Ron JohnsonWisconsin’s Ron Johnson, climate change denier and GOP candidate for U.S. Senate.

GOP candidates for Senate are rushing to pander to their extremist anti-science Tea Party base by denying even our most basic understanding of climate science. Most notably we’ve seen the dumbing down of Carly Fiorina. Politico has an article today that examines this trend:

Fueled by anti-Obama rhetoric and news articles purportedly showing scientists manipulating their own data, Republicans running for the House, Senate, and governor’s mansions have gotten bolder in stating their doubts over the well-established link between man-made greenhouse gas emissions and global warming.

Yes, the center-right publication feels obliged to open their piece by repeating the absurd charge, which it itself dismisses later, “Four independent reviews have concluded that the so-called ‘Climategate’ emails stolen last fall from a United Kingdom research unit showed nothing more than a frank discussion among scientists working through large and complicated sets of data.”

The piece has a long list of GOP candidates — including Sharron Angle (Nev.) and Ken Buck (Colo.) — expressing varying degrees of scientific denial and pro-pollution palaver. The most anti-scientific statements came this week from Wisconsin’s Ron Johnson, a Republican candidate for U.S. Senate, who called scientists and all those who believe in human causes of climate change, “crazy.” As Think Progress reports:

Wisconsin businessman and U.S. Senate candidate for the Republican Party Ron Johnson gave a wide-ranging interview to the Milwaukee-Wisconsin Journal Sentinel [on Monday]. Johnson, a global warming skeptic, detailed his views on climate change and explained that he believes that extreme weather occurring across the globe — like record flooding in Pakistan and massive forest fires in Russia — may not be a result of man-made global warming, and that it’s “far more likely that it’s just sunspot activity”:

A global warming skeptic, Johnson said extreme weather phenomena were better explained by sunspots than an overload of carbon dioxide in the atmosphere, as many scientists believe. “I absolutely do not believe in the science of man-caused climate change,” Johnson said. “It’s not proven by any stretch of the imagination.”

Johnson, in an interview last month, described believers in manmade causes of climate change as “crazy” and the theory as “lunacy.”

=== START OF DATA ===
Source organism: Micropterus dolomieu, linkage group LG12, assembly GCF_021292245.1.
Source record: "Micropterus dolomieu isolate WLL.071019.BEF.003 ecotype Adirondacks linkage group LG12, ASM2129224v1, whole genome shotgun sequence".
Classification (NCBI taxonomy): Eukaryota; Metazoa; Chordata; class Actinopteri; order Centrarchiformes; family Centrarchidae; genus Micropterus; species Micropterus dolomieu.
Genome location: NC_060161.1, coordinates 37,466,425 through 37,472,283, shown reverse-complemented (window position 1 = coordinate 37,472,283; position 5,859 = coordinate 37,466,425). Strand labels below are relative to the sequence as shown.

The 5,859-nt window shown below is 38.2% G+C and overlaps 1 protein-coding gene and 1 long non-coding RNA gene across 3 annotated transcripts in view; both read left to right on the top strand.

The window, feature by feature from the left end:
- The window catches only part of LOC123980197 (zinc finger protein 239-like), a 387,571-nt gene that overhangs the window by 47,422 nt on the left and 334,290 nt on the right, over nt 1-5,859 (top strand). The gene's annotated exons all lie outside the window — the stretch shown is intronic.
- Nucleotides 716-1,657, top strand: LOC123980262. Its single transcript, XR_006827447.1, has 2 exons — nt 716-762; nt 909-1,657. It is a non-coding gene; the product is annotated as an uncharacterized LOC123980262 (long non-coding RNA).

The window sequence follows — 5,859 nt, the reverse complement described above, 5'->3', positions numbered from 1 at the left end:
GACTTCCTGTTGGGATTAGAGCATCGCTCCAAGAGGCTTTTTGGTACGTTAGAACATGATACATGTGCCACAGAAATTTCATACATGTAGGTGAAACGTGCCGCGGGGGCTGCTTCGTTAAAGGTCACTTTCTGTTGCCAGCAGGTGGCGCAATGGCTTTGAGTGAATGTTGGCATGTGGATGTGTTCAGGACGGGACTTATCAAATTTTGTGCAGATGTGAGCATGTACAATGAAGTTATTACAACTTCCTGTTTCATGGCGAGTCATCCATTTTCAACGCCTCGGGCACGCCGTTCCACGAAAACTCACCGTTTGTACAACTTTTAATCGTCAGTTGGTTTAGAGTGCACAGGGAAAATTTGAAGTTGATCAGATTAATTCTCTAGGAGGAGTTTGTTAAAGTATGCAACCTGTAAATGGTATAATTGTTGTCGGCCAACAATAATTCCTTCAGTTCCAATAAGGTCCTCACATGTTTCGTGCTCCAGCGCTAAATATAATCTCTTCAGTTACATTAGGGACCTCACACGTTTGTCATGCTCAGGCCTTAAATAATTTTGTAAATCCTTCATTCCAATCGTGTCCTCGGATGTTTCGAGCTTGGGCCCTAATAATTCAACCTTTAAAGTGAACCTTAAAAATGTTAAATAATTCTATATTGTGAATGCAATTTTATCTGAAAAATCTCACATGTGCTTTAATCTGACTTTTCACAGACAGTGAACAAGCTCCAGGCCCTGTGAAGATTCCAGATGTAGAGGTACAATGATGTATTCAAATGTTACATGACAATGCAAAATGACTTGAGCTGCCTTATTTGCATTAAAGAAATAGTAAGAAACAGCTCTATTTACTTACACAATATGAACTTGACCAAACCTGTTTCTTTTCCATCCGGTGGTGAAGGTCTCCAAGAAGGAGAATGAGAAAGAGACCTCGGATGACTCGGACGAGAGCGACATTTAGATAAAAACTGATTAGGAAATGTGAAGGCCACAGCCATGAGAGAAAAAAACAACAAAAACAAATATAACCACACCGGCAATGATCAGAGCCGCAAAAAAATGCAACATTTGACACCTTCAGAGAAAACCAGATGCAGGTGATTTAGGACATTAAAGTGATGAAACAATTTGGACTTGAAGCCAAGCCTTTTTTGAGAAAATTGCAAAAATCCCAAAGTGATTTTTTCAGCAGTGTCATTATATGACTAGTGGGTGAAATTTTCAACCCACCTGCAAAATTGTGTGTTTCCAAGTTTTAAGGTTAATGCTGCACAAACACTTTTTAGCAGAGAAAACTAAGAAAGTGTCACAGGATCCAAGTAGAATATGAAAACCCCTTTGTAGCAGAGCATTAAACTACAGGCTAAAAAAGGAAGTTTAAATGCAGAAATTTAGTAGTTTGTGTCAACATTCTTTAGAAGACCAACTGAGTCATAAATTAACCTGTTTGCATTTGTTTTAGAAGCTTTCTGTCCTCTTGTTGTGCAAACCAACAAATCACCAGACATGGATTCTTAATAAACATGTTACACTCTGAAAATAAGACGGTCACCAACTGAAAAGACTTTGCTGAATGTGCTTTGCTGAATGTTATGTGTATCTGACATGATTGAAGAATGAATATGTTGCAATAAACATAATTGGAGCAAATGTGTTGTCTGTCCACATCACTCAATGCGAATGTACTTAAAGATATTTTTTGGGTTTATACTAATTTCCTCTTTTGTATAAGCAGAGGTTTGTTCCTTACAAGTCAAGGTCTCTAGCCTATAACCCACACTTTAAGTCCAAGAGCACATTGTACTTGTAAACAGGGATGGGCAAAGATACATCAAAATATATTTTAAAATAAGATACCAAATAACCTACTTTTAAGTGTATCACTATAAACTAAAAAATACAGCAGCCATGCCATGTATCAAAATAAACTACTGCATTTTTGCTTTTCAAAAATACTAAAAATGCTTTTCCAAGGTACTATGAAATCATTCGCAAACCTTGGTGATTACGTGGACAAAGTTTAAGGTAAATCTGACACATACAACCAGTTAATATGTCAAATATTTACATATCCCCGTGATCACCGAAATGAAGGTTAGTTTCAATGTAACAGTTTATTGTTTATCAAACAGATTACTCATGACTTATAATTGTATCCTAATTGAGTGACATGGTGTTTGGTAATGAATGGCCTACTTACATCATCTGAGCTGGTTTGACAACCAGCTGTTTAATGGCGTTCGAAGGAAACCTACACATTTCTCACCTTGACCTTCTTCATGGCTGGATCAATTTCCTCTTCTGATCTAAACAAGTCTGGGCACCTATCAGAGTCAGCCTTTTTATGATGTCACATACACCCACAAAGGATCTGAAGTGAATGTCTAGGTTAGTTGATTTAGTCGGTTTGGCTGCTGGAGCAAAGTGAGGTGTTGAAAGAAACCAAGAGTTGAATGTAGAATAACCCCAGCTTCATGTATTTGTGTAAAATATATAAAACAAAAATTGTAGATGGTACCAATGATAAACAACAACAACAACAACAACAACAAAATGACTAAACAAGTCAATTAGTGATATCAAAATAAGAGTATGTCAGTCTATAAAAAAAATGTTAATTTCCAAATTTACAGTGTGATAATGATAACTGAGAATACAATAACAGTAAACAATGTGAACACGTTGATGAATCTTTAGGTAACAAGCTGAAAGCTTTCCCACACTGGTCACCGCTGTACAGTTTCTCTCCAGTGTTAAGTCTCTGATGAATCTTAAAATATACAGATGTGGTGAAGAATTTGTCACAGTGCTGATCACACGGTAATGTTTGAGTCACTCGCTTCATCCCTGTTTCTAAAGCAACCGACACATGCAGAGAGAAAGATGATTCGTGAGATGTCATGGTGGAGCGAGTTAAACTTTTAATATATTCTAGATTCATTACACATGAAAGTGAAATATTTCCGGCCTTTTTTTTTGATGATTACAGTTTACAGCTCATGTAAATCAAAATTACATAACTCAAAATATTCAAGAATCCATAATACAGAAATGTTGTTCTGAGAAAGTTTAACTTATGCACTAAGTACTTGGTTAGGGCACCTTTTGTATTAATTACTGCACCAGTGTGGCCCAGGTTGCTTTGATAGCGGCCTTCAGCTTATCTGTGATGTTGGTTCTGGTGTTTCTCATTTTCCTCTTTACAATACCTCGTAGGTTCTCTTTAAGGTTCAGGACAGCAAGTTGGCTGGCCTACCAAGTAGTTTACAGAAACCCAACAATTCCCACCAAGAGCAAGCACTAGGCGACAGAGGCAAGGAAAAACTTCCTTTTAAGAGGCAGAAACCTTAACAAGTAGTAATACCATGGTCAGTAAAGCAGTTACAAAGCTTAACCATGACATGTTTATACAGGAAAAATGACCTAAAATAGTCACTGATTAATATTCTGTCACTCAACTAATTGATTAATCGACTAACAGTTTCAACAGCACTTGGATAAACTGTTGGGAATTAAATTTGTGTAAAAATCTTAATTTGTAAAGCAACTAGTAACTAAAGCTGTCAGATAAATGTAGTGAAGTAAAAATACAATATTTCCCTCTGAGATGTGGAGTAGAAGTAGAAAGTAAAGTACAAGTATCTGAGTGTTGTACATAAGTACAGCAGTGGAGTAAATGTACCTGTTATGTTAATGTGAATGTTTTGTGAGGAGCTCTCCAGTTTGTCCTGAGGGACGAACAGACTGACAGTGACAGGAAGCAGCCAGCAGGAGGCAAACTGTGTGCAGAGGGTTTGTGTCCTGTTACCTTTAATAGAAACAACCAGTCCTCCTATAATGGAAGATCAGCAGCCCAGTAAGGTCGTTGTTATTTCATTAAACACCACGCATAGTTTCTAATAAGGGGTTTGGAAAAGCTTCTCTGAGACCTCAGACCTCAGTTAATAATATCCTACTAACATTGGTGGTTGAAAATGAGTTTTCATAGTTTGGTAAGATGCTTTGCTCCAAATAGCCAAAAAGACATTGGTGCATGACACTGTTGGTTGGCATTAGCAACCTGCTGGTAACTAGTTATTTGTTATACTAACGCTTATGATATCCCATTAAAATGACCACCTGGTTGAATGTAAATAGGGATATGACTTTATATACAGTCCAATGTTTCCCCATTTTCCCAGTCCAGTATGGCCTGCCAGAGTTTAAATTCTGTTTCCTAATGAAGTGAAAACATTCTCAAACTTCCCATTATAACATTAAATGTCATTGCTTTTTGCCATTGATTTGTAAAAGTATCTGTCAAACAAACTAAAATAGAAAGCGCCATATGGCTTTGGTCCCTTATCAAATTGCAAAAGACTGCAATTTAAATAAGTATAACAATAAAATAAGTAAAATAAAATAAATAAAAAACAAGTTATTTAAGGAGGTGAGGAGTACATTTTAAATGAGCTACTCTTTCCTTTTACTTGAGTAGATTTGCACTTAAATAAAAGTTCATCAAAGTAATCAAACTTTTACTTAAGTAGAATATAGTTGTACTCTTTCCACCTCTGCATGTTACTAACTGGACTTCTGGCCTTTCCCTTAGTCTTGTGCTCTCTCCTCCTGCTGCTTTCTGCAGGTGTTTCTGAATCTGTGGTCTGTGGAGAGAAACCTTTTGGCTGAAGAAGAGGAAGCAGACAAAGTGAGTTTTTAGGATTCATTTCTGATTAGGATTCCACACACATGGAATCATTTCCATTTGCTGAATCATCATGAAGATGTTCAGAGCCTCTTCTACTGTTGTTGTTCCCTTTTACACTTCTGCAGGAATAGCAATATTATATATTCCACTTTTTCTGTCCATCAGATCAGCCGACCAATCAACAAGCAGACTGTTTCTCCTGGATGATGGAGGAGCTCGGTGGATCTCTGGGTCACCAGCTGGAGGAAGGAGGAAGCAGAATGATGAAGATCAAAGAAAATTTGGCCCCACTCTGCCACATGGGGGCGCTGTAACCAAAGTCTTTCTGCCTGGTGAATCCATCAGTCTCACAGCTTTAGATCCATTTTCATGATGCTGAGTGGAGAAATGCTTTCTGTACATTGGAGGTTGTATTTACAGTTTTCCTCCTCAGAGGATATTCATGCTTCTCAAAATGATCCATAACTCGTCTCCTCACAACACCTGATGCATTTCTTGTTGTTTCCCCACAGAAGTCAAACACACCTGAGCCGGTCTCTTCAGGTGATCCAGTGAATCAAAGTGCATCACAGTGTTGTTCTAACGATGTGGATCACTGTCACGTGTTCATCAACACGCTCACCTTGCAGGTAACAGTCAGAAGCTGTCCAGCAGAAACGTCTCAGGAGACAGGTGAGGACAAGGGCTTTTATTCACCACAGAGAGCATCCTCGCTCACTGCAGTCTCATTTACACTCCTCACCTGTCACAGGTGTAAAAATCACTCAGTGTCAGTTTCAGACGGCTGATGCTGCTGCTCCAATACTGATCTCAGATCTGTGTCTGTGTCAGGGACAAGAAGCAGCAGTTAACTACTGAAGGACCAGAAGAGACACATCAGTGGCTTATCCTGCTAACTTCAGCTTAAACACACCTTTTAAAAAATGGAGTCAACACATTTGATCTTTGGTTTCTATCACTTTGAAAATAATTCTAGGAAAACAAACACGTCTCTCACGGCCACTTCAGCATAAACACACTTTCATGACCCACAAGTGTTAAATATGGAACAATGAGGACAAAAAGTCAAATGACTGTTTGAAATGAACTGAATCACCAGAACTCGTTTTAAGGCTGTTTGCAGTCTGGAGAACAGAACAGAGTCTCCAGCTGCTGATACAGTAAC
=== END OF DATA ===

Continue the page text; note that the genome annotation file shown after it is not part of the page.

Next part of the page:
“It’s far more likely that it’s just sunspot activity or just something in the geologic eons of time,” he said. Excess carbon dioxide in the atmosphere “gets sucked down by trees and helps the trees grow,” said Johnson. Average Earth temperatures were relatively warm during the Middle Ages, Johnson said, and “it’s not like there were tons of cars on the road.”

In fact, sunspots have been at a historic low. As the Wonk Room’s Brad Johnson notes, “Severe weather fueled by global warming pollution is having an even more devastating impact around the world. … All of these disasters were predicted by climate scientists as a consequence of greenhouse gas pollution from burning fossil fuels.” Unfortunately, Johnson’s anti-science, anti-environment views aren’t limited to his bizarre theory about sunspots. Last June, he claimed that global warming saved Wisconsin from turning into a glacier, saying he was “glad there’s global warming … We’d be standing on top of a 200-foot thick glacier.” He has also told the press he is open to oil drilling in Wisconsin’s Great Lakes.

It is sad that a candidate for major national office can simply spout long-debunked, anti-scientific right-wing talking points and publications like the Milwaukee-Wisconsin Journal Sentinel simply report them with no scientific response as if they were just part of the reasonable give-and-take of political debate.

Obviously human emissions of greenhouse gases can warm the planet and change the climate — that’s why they’re called greenhouse gases.

And the sunspot canard is about as nonsensical as one can get. It has been debunked to death.

Indeed a major 2007 study concluded:

Here we show that over the past 20 years, all the trends in the Sun that could have had an influence on the Earth’s climate have been in the opposite direction to that required to explain the observed rise in global mean temperatures.

If the media won’t hold candidates accountable for their pro-pollution disinformation, the public must.